According to Statista, rideshare is on the rise, having more than doubled from 2015 to 2018 (up from 15% to more than 35% in just three short years). We see this rise of usage for many reasons: reduction in drunk driving; less expensive than maintaining a car in an urban area; and, ultimately, convenience.   

But with any peer-to-peer commerce, there is always a risk to security.

For rideshare, security risks and bad press started on a national scale way back in 2013 with an accusation of a choking. When one chooses to participate in rideshare, he or she is essentially getting into a car with a stranger. Exactly what your mom told you not to do. So what does this mean for rideshare companies? That while the usage is rising, so is the need to help consumers balance convenience benefits with security risk.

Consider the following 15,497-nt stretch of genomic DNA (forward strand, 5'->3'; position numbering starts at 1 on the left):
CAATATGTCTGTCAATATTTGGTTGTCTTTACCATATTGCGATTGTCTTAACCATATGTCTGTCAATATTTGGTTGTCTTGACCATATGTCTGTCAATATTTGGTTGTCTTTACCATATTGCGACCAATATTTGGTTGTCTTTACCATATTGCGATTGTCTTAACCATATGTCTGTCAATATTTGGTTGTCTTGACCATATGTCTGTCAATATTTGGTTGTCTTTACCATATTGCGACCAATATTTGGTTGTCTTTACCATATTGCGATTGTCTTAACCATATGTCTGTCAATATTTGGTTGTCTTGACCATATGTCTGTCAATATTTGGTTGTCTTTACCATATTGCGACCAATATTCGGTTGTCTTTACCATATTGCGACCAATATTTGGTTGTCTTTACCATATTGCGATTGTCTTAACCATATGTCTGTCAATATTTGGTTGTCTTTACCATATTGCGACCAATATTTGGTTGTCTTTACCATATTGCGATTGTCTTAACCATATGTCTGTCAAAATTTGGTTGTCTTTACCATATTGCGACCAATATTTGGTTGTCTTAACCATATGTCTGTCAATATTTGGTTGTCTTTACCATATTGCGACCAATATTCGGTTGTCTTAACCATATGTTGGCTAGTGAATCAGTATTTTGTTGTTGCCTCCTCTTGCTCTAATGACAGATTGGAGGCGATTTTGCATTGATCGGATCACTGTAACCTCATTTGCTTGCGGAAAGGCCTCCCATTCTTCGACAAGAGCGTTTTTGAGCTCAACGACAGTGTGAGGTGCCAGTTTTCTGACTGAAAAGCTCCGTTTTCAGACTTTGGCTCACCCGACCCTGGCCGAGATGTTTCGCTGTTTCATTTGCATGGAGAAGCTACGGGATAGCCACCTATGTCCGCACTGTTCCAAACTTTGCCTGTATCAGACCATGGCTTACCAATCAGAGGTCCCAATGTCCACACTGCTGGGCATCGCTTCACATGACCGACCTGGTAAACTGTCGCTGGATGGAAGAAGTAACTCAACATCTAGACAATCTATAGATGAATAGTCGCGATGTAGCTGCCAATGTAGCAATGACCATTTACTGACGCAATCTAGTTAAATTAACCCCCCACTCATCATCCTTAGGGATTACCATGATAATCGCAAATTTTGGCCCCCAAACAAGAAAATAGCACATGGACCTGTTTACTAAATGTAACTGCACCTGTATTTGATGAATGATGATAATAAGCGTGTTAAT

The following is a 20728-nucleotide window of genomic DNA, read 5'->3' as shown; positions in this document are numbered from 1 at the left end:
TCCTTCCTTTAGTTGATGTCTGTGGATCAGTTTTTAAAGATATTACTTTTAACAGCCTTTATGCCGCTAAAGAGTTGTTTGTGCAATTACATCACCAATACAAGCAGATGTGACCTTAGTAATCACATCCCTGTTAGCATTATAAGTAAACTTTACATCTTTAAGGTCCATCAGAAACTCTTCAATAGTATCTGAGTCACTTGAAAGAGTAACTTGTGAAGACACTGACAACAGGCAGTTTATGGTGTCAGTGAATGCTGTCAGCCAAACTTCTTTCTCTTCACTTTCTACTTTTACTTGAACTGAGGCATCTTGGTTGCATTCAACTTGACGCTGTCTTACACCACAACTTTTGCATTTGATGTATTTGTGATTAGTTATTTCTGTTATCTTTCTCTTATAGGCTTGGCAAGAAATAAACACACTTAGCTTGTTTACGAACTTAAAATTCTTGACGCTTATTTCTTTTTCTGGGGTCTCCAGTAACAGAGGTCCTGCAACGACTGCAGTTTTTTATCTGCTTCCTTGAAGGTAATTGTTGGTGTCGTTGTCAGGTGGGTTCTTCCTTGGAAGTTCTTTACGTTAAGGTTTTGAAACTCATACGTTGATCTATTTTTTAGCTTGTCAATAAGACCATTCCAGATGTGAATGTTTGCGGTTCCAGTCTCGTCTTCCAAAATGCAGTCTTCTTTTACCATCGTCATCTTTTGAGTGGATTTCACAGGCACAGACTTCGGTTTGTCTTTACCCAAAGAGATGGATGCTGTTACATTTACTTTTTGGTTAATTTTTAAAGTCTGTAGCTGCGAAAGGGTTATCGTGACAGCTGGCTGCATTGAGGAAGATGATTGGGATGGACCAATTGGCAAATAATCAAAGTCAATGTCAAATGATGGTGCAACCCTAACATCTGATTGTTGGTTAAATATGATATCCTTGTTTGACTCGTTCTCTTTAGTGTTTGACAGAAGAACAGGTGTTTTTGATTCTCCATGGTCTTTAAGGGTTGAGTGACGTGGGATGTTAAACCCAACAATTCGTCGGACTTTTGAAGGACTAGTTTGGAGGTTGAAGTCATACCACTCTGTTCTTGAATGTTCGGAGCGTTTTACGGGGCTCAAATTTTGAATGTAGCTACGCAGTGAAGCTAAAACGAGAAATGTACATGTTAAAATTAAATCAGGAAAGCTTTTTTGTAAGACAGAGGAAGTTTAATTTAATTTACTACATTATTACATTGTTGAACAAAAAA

Here’s a solution.

Uber decided to use the data and private information you provide when riding in order to create a toolkit/live-in app that offers a more secure and safe experience. The toolkit can provide one-click emergency services with location, contact information and even more – all in real-time. They also created a process and structures for background checks, insurance and two-way reviews. And while the data was initially set up to be collected for the basic service, it can be adapted and used for safety and security. … Convenience and security.

What did we learn from a marketing stand point? Listen to the concerns, create a solution and be upfront about it. Uber took negative press and turned it into a more convenient and more secure experience. They now even use the campaign tagline, “Ride with confidence.” They are being transparent and they’ve set up frictionless ways to engage in security best practices.